An In depth Interview with Cyril Neville of Royal Southern Brotherhood
Chemistry. You either got it or you don’t. When the five members of Royal Southern Brotherhood convened in February at Dockside Studios, Louisiana, there was magic in the air. Just seven days later, the acclaimed US soul-blues collective emerged triumphant with The Royal Gospel: the fourth album in their rocket-heeled rise and further proof of a lineup born to play together.
Enough has been said about Royal Southern Brotherhood’s illustrious backstory. Enough has been written about the critical acclaim and sell-out crowds that greeted the original lineup’s 2012 breakout. Right now, fans would rather hear about the questing new material and finger-on-pulse worldview of The Royal Gospel, released 2016 on Ruf Records. Amen to that.
Like all the best groups, Royal Southern Brotherhood have evolved. Having bonded on 2015’s Don’t Look Back, the MkII lineup of Cyril Neville (percussion/vocals), Bart Walker (guitar/vocals), Tyrone Vaughan (guitar/vocals) and Yonrico Scott (drums) have found another gear on The Royal Gospel, bolstered by new recruit Darrell Phillips (bass/vocals), plus guest B3 from Norman Caesar. “As far as the men making the music and playing the songs,” says Neville, “the mission of the band has never changed.”
Scan the credits for The Royal Gospel and you’ll recognize that while some bands operate a songwriting dictatorship, this one thrives on material penned in partnership (or even originated between three members). Neville is as prolific as you’d expect – given the fistful of projects he’s kept spinning over the decades – but so too are Walker and Vaughan, who collaborated remotely with their bandleader, trading ideas back-and-forth via the Web.
“It’s not often that you find a connection like me and Cyril,” explains Walker, whose Nashville home is some 800 miles from Neville’s base in New Orleans. “It got to the point where we were almost in each other’s heads – and we had already worked out what the other one was gonna say.”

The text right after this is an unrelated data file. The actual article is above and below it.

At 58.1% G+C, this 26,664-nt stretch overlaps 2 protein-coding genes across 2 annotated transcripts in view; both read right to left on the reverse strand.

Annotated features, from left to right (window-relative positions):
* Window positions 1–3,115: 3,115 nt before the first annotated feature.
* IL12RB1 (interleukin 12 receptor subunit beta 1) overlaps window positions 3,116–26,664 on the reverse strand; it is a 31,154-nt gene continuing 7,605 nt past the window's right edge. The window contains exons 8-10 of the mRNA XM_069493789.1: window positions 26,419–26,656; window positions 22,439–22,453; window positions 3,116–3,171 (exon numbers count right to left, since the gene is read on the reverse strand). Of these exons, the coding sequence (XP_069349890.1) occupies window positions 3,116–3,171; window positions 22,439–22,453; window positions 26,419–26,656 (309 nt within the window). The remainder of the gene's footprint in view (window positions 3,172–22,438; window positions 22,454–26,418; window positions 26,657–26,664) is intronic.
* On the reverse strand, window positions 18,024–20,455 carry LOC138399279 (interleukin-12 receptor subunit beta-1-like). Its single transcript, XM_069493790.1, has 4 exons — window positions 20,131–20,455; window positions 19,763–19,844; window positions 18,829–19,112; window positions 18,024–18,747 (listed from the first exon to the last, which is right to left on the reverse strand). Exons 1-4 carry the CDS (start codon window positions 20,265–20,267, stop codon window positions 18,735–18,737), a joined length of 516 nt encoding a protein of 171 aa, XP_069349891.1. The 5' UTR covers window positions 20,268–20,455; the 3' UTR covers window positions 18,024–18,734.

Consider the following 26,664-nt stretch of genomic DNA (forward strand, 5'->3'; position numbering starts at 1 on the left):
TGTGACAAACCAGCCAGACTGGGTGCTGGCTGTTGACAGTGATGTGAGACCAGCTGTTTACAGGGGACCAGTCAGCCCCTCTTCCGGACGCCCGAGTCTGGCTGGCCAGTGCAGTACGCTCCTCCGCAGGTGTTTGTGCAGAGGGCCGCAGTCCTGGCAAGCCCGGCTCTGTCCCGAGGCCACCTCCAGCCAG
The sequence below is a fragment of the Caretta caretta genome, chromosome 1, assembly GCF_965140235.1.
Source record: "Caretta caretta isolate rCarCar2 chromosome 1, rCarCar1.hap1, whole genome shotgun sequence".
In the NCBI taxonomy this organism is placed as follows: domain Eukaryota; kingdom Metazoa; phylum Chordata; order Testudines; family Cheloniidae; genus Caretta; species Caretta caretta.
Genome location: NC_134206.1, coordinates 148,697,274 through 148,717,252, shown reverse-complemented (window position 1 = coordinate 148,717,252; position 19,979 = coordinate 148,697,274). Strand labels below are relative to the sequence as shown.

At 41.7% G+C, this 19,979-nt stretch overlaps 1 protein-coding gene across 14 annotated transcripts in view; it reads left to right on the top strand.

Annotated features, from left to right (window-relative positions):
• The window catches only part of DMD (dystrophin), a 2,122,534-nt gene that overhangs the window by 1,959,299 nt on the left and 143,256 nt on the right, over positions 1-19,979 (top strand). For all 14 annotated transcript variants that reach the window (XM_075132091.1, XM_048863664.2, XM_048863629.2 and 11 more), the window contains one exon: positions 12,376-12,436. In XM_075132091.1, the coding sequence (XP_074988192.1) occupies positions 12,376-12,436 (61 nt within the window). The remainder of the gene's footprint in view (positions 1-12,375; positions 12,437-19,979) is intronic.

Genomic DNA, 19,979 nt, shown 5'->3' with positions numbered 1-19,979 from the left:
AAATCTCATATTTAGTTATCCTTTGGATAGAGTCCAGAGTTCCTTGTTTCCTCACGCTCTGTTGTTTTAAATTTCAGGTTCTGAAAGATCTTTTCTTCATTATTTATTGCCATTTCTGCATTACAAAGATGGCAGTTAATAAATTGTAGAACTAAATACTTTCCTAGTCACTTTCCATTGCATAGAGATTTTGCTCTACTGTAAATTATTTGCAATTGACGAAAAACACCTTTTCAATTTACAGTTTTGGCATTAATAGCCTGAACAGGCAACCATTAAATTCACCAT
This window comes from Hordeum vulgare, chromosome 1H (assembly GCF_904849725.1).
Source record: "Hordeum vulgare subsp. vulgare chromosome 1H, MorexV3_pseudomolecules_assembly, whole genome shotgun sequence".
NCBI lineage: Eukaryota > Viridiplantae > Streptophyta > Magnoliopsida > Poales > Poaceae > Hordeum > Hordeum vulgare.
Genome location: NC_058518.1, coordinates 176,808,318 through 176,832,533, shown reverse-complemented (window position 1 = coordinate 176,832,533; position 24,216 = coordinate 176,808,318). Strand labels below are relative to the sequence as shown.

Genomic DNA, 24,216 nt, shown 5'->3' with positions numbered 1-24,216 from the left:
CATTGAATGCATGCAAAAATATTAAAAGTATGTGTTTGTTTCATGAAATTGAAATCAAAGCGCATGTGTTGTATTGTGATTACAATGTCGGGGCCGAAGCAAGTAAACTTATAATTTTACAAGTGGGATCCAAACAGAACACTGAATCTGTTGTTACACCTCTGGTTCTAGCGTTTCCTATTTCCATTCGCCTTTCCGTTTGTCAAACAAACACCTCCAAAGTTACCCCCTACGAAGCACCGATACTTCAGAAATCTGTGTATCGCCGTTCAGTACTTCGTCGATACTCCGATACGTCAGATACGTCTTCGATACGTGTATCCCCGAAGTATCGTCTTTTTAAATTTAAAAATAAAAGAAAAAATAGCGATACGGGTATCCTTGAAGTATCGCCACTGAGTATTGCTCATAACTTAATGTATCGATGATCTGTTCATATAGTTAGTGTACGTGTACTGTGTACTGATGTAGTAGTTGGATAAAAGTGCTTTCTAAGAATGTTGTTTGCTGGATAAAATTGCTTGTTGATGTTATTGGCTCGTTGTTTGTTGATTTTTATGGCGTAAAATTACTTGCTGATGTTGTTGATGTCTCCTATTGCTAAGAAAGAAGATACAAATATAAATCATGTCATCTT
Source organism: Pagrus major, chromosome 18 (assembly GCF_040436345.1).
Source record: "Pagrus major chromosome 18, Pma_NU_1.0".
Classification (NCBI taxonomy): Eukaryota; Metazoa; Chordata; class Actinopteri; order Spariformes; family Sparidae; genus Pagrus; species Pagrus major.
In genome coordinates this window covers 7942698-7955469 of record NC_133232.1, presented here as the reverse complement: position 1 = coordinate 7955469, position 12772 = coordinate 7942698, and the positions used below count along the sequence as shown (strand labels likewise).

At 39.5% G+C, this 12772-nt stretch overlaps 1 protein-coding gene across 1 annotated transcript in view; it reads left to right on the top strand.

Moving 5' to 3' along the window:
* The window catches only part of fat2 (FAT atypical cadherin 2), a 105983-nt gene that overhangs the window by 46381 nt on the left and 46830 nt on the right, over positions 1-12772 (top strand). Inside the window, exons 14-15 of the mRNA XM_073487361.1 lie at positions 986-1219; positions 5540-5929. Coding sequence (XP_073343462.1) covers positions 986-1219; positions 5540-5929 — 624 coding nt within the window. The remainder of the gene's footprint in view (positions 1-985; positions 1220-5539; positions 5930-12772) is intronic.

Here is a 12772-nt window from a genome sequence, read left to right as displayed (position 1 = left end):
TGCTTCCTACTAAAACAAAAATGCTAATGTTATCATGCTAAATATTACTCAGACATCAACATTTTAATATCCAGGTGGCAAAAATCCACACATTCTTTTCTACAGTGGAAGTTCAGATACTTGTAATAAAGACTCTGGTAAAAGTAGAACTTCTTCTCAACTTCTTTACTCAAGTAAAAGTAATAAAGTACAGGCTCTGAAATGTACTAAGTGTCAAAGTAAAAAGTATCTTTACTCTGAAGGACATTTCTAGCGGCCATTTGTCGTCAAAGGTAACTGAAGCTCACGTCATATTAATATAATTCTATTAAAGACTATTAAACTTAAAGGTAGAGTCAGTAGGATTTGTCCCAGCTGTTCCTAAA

“It’s a very spiritual thing,” agrees Neville. “I kinda laughed, because Bart was getting ahead of what I was even thinking. Last time, we actually got together in the room to do the demos. This time, it was all done by iPhone and stuff like that. But when you taste this musical gumbo, you’re gonna be very satisfied, however we approached the kitchen.”
When the band and famed producer David Z arrived at Dockside, the recording ethos was unapologetically old-school: simply cut the songs live in the room, eyeball-to-eyeball, in a minimum of takes. “We walked in not really knowing what we were gonna do,” recalls Philips. “Cyril and Bart come to us with chord progressions, tempos and ideas, and we build together. We’d just fall right into the thing and all of a sudden, there’s the song. On this record, we came together as a band. It was a magical thing to witness.”
Likewise, it’s a magical album to hear. The Royal Gospel opens in emphatic style with Where There’s Smoke There’s Fire: a stinging statement of intent co-written by Neville and Vaughan, whose hard-rock riffing is tempered by a vocal addressing a woman with “the face of an angel, a body that’s divine”. That same writing duo also strikes gold on Can’t Waste Time, its descending guitar hook fused to a lyric about a two-faced lover (“Girl, you’re like a ship without a rudder”).
Fans of the Brotherhood’s bluesier side will relish the rolling rhythms of Spirit Man, and hit repeat for I’m Comin’ Home, with its molten slide-guitar solo and travelogue lyric (“The road just goes on and on”). Elsewhere, Walker and Neville are at their soulful best on Blood Is Thicker Than Water, the veteran bandleader singing that “there’s nothing more sacred than the love of a son or daughter”, over a groove sure to shake the room as the band tour the world through 2016. “It’s extremely groove-orientated, this stuff,” nods Walker.
The Royal Gospel might move your feet, but it’s not afraid to challenge your perceptions. “The whole record is geared toward making a joyful noise,” says Neville, “but while we’re partying, we still need to be thinking about what’s going on around us. It covers what we’ve seen in our travels over the last few years, and what we’ve lived personally as citizens of the world.”
Case in point, Hooked On The Plastic is an irresistible funk workout with soul-drenched backup vocals, but also a razor-sharp critique of consumerism (“Livin’ way above your means… no end to the stream of green”). And stick around for closing track Stand Up. A joyous call-to-arms in the face of feckless modern politicians, it ends with an electrifying outro, the band building to a dizzying crescendo while Neville hollers a global message to take a stand: “Come together! Come together!”
It’s a thrilling finale to an album that cements Royal Southern Brotherhood’s reputation as a modern band to treasure. This is The Royal Gospel. Consider us converted…